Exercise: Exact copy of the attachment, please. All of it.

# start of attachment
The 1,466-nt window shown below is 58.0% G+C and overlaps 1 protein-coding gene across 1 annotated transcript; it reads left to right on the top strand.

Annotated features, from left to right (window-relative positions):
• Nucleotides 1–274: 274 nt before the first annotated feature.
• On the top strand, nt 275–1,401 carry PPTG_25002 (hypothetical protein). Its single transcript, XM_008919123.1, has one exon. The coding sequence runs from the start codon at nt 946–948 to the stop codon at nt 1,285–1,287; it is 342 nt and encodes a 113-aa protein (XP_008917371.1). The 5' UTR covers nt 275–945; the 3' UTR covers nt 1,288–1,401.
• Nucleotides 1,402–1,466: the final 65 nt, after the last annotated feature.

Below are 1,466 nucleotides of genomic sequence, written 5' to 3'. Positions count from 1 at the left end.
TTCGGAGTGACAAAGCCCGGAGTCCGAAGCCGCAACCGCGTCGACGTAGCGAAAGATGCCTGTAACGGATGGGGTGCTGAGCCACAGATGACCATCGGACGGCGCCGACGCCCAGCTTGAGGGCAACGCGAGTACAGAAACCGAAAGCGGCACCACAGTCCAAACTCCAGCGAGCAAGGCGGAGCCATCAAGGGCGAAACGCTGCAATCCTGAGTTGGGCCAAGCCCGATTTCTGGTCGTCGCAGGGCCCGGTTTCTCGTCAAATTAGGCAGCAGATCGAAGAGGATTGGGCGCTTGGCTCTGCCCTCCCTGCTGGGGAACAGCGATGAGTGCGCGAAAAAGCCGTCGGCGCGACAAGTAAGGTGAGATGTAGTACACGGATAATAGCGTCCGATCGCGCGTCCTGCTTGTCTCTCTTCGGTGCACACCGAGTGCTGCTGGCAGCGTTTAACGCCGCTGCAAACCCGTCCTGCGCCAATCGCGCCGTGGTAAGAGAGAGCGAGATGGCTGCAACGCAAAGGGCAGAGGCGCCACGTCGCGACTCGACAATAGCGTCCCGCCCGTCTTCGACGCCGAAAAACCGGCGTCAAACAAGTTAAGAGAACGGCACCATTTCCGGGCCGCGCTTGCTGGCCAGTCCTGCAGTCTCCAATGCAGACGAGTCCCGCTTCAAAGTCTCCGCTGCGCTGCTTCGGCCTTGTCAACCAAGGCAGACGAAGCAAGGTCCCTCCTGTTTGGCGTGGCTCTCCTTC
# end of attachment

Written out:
The 1,466-nt window shown below is 58.0% G+C and overlaps 1 protein-coding gene across 1 annotated transcript; it reads left to right on the top strand.

Annotated features, from left to right (window-relative positions):
• Nucleotides 1–274: 274 nt before the first annotated feature.
• On the top strand, nt 275–1,401 carry PPTG_25002 (hypothetical protein). Its single transcript, XM_008919123.1, has one exon. The coding sequence runs from the start codon at nt 946–948 to the stop codon at nt 1,285–1,287; it is 342 nt and encodes a 113-aa protein (XP_008917371.1). The 5' UTR covers nt 275–945; the 3' UTR covers nt 1,288–1,401.
• Nucleotides 1,402–1,466: the final 65 nt, after the last annotated feature.

Below are 1,466 nucleotides of genomic sequence, written 5' to 3'. Positions count from 1 at the left end.
TTCGGAGTGACAAAGCCCGGAGTCCGAAGCCGCAACCGCGTCGACGTAGCGAAAGATGCCTGTAACGGATGGGGTGCTGAGCCACAGATGACCATCGGACGGCGCCGACGCCCAGCTTGAGGGCAACGCGAGTACAGAAACCGAAAGCGGCACCACAGTCCAAACTCCAGCGAGCAAGGCGGAGCCATCAAGGGCGAAACGCTGCAATCCTGAGTTGGGCCAAGCCCGATTTCTGGTCGTCGCAGGGCCCGGTTTCTCGTCAAATTAGGCAGCAGATCGAAGAGGATTGGGCGCTTGGCTCTGCCCTCCCTGCTGGGGAACAGCGATGAGTGCGCGAAAAAGCCGTCGGCGCGACAAGTAAGGTGAGATGTAGTACACGGATAATAGCGTCCGATCGCGCGTCCTGCTTGTCTCTCTTCGGTGCACACCGAGTGCTGCTGGCAGCGTTTAACGCCGCTGCAAACCCGTCCTGCGCCAATCGCGCCGTGGTAAGAGAGAGCGAGATGGCTGCAACGCAAAGGGCAGAGGCGCCACGTCGCGACTCGACAATAGCGTCCCGCCCGTCTTCGACGCCGAAAAACCGGCGTCAAACAAGTTAAGAGAACGGCACCATTTCCGGGCCGCGCTTGCTGGCCAGTCCTGCAGTCTCCAATGCAGACGAGTCCCGCTTCAAAGTCTCCGCTGCGCTGCTTCGGCCTTGTCAACCAAGGCAGACGAAGCAAGGTCCCTCCTGTTTGGCGTGGCTCTCCTTC